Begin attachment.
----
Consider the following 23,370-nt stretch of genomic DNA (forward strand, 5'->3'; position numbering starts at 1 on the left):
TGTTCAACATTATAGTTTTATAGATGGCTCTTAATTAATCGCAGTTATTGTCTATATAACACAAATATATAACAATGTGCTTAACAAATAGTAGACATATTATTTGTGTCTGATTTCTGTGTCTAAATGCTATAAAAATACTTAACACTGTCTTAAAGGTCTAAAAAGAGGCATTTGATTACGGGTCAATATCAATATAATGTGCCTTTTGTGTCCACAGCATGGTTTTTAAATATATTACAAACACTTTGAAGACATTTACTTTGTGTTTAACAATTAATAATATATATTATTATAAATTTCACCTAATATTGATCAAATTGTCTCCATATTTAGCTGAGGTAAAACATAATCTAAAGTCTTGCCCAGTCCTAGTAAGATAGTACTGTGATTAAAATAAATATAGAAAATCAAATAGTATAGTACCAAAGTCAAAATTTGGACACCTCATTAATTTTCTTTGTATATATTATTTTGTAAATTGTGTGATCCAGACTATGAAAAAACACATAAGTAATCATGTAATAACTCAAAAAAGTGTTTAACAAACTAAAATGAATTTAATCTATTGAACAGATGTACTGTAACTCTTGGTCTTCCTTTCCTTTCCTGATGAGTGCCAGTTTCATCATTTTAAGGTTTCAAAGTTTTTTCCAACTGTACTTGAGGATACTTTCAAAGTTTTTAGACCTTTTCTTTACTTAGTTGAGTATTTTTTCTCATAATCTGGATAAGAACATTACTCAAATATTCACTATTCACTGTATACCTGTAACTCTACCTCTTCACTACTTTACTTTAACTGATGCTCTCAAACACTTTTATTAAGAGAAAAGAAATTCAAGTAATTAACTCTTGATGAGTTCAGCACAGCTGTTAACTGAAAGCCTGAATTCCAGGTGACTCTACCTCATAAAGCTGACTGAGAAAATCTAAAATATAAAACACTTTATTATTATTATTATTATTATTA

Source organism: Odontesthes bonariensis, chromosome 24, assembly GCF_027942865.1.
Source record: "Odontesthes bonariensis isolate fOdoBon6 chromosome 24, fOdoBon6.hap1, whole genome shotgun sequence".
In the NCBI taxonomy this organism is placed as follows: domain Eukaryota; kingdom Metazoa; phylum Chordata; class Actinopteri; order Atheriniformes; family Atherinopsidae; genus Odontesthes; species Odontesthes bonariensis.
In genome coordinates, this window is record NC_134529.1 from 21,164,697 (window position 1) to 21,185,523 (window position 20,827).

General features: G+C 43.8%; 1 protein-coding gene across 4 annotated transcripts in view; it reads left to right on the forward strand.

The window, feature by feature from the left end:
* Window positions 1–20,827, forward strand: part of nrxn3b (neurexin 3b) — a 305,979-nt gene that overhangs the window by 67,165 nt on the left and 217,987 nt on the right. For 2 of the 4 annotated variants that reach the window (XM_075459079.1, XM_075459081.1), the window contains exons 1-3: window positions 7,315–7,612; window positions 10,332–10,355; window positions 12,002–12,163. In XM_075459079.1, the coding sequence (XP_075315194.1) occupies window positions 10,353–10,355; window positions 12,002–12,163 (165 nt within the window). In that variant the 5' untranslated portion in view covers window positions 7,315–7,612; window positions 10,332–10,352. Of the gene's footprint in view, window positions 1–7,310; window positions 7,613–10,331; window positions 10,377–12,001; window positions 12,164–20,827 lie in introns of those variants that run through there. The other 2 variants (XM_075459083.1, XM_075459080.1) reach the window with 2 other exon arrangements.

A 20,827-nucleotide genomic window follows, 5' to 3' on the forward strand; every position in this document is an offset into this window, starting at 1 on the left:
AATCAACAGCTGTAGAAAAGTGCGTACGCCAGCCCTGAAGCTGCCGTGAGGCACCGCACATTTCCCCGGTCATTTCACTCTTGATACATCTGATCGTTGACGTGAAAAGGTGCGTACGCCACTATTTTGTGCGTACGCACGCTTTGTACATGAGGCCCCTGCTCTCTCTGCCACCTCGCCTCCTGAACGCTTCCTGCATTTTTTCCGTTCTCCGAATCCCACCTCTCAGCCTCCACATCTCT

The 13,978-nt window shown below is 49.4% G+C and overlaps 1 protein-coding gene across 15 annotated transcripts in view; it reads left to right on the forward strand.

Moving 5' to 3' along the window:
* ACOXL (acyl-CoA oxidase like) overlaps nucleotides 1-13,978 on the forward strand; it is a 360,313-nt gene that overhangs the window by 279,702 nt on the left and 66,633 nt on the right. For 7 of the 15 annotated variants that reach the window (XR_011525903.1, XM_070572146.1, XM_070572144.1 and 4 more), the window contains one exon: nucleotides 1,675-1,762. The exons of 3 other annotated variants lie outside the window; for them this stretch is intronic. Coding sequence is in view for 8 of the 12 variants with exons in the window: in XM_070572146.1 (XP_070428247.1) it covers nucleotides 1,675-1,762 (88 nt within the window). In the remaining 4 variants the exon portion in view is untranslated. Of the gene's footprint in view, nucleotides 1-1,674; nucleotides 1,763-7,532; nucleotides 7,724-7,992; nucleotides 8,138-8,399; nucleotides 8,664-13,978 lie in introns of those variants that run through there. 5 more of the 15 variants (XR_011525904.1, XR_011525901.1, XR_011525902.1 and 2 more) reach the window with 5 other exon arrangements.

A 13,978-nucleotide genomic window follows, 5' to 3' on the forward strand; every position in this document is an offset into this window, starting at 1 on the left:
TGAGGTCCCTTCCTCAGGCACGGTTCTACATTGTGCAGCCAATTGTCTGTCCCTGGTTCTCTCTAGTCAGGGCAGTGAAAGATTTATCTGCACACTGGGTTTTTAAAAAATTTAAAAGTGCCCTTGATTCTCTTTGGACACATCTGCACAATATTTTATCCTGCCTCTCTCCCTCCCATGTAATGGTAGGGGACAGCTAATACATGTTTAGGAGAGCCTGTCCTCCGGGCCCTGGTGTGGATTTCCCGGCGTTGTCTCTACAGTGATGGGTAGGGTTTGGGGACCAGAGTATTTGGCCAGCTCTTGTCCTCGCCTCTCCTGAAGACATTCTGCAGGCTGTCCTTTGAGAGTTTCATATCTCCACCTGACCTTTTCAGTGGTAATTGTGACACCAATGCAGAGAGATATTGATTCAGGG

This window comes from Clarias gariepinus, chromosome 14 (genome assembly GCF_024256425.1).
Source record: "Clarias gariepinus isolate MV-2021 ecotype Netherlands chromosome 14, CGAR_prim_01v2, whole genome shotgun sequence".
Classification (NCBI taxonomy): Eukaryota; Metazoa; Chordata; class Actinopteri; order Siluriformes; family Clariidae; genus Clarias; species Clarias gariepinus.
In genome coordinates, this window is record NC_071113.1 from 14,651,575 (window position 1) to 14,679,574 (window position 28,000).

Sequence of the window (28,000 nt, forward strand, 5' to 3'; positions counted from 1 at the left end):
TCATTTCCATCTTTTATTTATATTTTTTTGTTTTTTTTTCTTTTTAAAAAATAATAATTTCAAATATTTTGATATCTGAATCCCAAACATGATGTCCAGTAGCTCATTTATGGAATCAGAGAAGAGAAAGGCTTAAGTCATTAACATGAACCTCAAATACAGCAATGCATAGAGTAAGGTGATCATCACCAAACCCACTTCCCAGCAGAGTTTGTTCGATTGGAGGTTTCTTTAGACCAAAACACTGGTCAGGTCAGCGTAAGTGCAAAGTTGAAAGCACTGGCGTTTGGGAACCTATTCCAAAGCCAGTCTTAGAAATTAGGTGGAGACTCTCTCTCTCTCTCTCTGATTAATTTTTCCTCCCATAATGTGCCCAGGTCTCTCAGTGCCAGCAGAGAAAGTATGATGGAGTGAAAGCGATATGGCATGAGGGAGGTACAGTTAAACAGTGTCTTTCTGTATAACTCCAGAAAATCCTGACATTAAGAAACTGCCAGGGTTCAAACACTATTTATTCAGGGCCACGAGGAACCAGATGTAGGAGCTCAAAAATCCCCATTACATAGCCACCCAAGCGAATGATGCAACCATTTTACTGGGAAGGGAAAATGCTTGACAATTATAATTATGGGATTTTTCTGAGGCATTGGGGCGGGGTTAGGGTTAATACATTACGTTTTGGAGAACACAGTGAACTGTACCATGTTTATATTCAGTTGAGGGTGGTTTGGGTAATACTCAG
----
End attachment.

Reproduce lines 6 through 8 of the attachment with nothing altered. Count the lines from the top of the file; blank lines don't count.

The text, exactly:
In genome coordinates, this window is record NC_134529.1 from 21,164,697 (window position 1) to 21,185,523 (window position 20,827).

General features: G+C 43.8%; 1 protein-coding gene across 4 annotated transcripts in view; it reads left to right on the forward strand.

The window, feature by feature from the left end: